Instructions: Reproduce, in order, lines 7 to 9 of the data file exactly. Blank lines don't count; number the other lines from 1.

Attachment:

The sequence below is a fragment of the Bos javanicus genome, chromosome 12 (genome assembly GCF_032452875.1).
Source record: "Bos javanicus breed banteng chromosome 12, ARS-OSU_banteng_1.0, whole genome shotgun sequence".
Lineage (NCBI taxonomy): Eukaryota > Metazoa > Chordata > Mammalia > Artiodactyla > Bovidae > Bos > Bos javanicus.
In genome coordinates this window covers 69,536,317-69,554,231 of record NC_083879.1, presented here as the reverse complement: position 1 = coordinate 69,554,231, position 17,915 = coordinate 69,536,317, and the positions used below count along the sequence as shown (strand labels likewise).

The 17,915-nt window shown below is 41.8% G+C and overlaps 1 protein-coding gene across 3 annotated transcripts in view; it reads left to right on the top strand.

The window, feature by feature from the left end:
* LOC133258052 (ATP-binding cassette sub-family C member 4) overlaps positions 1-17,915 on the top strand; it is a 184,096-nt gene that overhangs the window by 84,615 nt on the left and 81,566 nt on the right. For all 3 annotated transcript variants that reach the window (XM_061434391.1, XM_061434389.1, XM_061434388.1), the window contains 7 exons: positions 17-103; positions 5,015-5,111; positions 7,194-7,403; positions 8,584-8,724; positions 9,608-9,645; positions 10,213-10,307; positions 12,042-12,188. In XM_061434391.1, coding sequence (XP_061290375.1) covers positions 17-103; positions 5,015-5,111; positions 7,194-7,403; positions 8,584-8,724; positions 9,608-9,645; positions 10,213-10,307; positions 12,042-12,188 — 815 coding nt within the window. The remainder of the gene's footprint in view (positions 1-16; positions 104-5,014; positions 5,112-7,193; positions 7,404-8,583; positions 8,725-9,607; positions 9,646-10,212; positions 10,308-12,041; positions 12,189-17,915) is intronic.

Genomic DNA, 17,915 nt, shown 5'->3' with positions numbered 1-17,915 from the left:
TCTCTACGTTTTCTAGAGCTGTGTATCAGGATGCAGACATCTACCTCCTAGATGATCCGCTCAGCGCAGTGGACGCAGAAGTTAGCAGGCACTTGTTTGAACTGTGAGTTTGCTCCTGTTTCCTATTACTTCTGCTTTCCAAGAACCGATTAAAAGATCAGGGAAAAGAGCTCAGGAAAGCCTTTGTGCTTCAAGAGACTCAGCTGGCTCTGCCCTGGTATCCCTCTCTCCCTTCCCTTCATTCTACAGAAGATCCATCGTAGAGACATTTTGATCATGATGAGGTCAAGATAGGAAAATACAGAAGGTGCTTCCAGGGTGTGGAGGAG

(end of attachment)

* LOC133258052 (ATP-binding cassette sub-family C member 4) overlaps positions 1-17,915 on the top strand; it is a 184,096-nt gene that overhangs the window by 84,615 nt on the left and 81,566 nt on the right. For all 3 annotated transcript variants that reach the window (XM_061434391.1, XM_061434389.1, XM_061434388.1), the window contains 7 exons: positions 17-103; positions 5,015-5,111; positions 7,194-7,403; positions 8,584-8,724; positions 9,608-9,645; positions 10,213-10,307; positions 12,042-12,188. In XM_061434391.1, coding sequence (XP_061290375.1) covers positions 17-103; positions 5,015-5,111; positions 7,194-7,403; positions 8,584-8,724; positions 9,608-9,645; positions 10,213-10,307; positions 12,042-12,188 — 815 coding nt within the window. The remainder of the gene's footprint in view (positions 1-16; positions 104-5,014; positions 5,112-7,193; positions 7,404-8,583; positions 8,725-9,607; positions 9,646-10,212; positions 10,308-12,041; positions 12,189-17,915) is intronic.

Genomic DNA, 17,915 nt, shown 5'->3' with positions numbered 1-17,915 from the left:
TCTCTACGTTTTCTAGAGCTGTGTATCAGGATGCAGACATCTACCTCCTAGATGATCCGCTCAGCGCAGTGGACGCAGAAGTTAGCAGGCACTTGTTTGAACTGTGAGTTTGCTCCTGTTTCCTATTACTTCTGCTTTCCAAGAACCGATTAAAAGATCAGGGAAAAGAGCTCAGGAAAGCCTTTGTGCTTCAAGAGACTCAGCTGGCTCTGCCCTGGTATCCCTCTCTCCCTTCCCTTCATTCTACAGAAGATCCATCGTAGAGACATTTTGATCATGATGAGGTCAAGATAGGAAAATACAGAAGGTGCTTCCAGGGTGTGGAGGAG